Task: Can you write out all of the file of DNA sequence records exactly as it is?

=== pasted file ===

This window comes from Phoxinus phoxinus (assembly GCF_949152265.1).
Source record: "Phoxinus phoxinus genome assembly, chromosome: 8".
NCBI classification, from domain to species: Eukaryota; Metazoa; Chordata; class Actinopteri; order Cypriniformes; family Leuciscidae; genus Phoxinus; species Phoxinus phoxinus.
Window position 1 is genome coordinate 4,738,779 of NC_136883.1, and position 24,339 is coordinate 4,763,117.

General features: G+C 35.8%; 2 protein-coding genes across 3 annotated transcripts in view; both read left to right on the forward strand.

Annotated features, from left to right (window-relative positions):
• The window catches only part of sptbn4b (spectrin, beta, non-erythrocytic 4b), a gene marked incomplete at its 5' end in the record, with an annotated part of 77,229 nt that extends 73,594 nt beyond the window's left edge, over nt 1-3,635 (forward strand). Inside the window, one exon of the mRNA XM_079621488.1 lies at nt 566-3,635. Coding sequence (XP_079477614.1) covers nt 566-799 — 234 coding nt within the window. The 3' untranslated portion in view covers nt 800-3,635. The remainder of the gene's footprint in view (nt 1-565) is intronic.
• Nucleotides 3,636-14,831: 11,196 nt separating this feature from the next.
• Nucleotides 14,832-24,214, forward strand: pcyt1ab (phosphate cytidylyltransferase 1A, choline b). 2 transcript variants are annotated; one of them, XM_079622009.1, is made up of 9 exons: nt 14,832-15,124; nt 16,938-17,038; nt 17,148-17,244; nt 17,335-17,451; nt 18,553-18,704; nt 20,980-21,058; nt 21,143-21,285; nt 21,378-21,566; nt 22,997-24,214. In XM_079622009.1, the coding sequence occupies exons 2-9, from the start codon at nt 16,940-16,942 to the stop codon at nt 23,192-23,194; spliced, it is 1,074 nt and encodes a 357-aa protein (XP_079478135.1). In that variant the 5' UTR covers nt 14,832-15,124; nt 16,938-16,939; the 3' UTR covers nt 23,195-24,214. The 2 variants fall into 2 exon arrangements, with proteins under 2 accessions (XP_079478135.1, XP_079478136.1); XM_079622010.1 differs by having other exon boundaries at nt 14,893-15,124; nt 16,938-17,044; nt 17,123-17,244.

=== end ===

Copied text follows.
This window comes from Phoxinus phoxinus (assembly GCF_949152265.1).
Source record: "Phoxinus phoxinus genome assembly, chromosome: 8".
NCBI classification, from domain to species: Eukaryota; Metazoa; Chordata; class Actinopteri; order Cypriniformes; family Leuciscidae; genus Phoxinus; species Phoxinus phoxinus.
Window position 1 is genome coordinate 4,738,779 of NC_136883.1, and position 24,339 is coordinate 4,763,117.

General features: G+C 35.8%; 2 protein-coding genes across 3 annotated transcripts in view; both read left to right on the forward strand.

Annotated features, from left to right (window-relative positions):
• The window catches only part of sptbn4b (spectrin, beta, non-erythrocytic 4b), a gene marked incomplete at its 5' end in the record, with an annotated part of 77,229 nt that extends 73,594 nt beyond the window's left edge, over nt 1-3,635 (forward strand). Inside the window, one exon of the mRNA XM_079621488.1 lies at nt 566-3,635. Coding sequence (XP_079477614.1) covers nt 566-799 — 234 coding nt within the window. The 3' untranslated portion in view covers nt 800-3,635. The remainder of the gene's footprint in view (nt 1-565) is intronic.
• Nucleotides 3,636-14,831: 11,196 nt separating this feature from the next.
• Nucleotides 14,832-24,214, forward strand: pcyt1ab (phosphate cytidylyltransferase 1A, choline b). 2 transcript variants are annotated; one of them, XM_079622009.1, is made up of 9 exons: nt 14,832-15,124; nt 16,938-17,038; nt 17,148-17,244; nt 17,335-17,451; nt 18,553-18,704; nt 20,980-21,058; nt 21,143-21,285; nt 21,378-21,566; nt 22,997-24,214. In XM_079622009.1, the coding sequence occupies exons 2-9, from the start codon at nt 16,940-16,942 to the stop codon at nt 23,192-23,194; spliced, it is 1,074 nt and encodes a 357-aa protein (XP_079478135.1). In that variant the 5' UTR covers nt 14,832-15,124; nt 16,938-16,939; the 3' UTR covers nt 23,195-24,214. The 2 variants fall into 2 exon arrangements, with proteins under 2 accessions (XP_079478135.1, XP_079478136.1); XM_079622010.1 differs by having other exon boundaries at nt 14,893-15,124; nt 16,938-17,044; nt 17,123-17,244.